Correlated Electrons at the Nanoscale

The Hoffman lab combines molecular beam epitaxy and high resolution scanning probe techniques to understand and control the nanoscale electronic and magnetic properties of exotic materials.


MBE-grown FeSe
first FeSe
Ba(Fe1-xCox)2As2
Ba(Fe<sub>1-x</sub>Co<sub>x</sub>)<sub>2</sub>As<sub>2</sub>
NdFeAsO1-xFx
NdFeAsO<sub>1-x</sub>F<sub>x</sub>
PrxCa1-xFe2As2
Pr<sub>x</sub>Ca<sub>1-x</sub>Fe<sub>2</sub>As<sub>2</sub>
Bi2Sr2CuO6+x Bi-2201
Bi2Se3
Bi<sub>2</sub>Se<sub>3</sub>
Bi2Sr2CaCu2O8+x Bi-2212 Sb(111)
Sb(111)
VO2
VO<sub>2</sub>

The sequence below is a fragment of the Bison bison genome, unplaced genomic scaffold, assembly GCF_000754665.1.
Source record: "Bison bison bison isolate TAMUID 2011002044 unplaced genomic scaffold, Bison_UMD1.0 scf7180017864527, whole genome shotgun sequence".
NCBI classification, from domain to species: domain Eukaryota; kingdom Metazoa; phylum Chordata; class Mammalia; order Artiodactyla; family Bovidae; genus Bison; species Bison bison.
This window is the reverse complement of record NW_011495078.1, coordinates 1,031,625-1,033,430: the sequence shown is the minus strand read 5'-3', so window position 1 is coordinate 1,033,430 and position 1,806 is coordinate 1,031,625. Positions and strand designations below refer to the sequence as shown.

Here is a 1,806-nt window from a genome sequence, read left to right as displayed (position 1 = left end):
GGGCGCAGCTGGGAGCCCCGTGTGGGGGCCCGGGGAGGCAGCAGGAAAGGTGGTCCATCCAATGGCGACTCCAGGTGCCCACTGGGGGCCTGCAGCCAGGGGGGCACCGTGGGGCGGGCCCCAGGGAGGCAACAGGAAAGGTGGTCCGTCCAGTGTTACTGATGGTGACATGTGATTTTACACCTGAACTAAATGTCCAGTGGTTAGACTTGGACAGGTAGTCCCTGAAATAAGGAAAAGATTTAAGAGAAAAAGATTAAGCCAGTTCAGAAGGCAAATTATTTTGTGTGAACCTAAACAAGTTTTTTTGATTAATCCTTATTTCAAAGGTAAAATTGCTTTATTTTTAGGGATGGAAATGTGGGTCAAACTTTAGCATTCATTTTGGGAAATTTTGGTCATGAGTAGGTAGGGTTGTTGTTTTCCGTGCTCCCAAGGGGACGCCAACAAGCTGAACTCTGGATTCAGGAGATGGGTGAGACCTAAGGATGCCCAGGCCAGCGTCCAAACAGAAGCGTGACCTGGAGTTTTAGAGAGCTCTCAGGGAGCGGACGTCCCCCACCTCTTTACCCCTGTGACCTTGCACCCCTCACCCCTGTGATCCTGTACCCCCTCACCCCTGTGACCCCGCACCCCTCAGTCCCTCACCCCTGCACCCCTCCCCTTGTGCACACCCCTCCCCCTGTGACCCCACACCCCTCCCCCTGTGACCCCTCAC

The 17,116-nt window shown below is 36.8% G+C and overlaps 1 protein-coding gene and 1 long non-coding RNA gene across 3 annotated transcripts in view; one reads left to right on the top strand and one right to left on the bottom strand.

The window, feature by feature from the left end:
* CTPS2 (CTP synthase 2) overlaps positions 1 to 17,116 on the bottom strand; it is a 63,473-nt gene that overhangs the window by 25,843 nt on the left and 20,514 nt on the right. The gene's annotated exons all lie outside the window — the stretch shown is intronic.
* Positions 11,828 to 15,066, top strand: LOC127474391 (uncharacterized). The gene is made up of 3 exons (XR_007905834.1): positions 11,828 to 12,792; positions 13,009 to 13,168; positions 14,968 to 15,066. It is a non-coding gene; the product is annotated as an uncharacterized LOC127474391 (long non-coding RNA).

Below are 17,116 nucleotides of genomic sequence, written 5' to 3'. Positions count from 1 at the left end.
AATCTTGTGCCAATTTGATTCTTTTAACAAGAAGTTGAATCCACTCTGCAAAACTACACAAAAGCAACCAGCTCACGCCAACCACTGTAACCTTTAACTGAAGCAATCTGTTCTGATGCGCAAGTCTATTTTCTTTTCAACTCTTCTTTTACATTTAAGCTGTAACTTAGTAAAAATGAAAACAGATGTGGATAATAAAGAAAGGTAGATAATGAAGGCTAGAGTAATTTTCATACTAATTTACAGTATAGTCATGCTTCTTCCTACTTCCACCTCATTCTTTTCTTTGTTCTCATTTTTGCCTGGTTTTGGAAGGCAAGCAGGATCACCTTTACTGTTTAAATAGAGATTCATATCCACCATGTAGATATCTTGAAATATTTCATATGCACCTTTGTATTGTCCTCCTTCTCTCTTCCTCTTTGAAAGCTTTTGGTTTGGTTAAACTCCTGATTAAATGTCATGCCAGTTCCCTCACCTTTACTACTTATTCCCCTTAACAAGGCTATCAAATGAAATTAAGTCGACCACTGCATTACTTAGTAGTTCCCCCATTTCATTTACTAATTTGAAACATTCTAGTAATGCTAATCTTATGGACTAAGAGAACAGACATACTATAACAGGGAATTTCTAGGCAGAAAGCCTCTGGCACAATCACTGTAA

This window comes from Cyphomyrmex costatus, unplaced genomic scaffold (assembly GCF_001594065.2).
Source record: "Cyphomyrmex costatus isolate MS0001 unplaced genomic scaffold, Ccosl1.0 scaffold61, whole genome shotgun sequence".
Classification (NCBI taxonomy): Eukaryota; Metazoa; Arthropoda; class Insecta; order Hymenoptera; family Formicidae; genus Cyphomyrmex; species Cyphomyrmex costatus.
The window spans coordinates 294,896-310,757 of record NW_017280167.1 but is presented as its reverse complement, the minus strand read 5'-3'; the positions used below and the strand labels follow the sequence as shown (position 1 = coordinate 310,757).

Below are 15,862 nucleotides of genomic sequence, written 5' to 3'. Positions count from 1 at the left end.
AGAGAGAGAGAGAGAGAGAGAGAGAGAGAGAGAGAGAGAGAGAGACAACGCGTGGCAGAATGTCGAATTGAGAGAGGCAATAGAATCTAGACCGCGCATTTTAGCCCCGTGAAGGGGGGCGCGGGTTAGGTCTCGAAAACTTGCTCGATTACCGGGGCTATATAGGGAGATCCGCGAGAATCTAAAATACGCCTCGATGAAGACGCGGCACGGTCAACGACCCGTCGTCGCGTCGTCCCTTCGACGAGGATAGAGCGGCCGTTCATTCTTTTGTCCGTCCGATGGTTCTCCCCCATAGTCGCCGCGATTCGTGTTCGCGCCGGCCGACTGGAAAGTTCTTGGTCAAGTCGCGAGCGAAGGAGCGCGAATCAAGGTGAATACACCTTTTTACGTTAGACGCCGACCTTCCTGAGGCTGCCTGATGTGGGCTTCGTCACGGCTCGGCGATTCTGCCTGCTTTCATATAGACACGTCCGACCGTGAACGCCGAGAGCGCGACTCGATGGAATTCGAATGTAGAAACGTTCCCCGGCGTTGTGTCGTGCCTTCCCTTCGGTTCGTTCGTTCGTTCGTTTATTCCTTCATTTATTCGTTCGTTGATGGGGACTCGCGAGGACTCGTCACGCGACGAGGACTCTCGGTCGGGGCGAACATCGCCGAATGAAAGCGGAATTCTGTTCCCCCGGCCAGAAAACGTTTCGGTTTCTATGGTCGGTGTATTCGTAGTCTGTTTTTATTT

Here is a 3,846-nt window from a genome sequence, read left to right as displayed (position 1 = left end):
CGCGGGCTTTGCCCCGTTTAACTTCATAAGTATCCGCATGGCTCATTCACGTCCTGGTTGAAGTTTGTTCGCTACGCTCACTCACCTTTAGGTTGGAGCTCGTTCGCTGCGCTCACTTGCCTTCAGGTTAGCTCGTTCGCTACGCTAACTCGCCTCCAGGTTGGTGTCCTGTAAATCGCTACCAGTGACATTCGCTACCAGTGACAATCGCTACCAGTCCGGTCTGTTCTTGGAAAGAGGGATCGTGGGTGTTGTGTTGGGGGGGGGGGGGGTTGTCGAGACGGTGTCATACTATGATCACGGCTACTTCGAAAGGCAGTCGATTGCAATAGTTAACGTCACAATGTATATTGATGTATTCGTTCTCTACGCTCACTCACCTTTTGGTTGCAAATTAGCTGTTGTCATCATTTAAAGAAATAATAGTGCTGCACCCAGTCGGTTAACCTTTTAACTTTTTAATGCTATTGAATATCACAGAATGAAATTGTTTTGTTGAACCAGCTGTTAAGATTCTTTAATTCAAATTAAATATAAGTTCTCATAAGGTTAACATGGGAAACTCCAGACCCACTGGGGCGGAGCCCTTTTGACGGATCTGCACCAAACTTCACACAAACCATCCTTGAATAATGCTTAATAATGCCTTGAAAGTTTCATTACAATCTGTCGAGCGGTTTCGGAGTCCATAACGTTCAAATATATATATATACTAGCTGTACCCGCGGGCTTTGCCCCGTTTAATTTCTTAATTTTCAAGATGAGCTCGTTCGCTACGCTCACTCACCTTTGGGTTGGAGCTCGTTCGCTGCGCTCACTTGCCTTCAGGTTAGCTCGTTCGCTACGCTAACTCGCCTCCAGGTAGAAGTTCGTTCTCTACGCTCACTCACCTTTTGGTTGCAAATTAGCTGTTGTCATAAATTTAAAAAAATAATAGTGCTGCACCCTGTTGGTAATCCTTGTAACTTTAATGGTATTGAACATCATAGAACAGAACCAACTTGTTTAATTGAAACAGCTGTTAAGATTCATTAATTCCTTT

Nd2Fe14B
Nd<sub>2</sub>Fe<sub>14</sub>B
SmB6
SmB<sub>6</sub>
KxSr1-xFe2As2
K<sub>x</sub>Sr<sub>1-x</sub>Fe<sub>2</sub>As<sub>2</sub>
Li0.9Mo6O17
Li<sub>0.9</sub>Mo<sub>6</sub>O<sub>17</sub>
La2SrMn2O7
La<sub>2-2x</sub>Sr<sub>1+2x</sub>Mn<sub>2</sub>O<sub>7</sub>
NbSe2
NbSe<sub>2</sub>

Interested in this work?

In fall 2015, the Hoffman Lab will move to the University of British Columbia in Vancouver, Canada, in order to expand both the SPM and MBE capabilities of the group.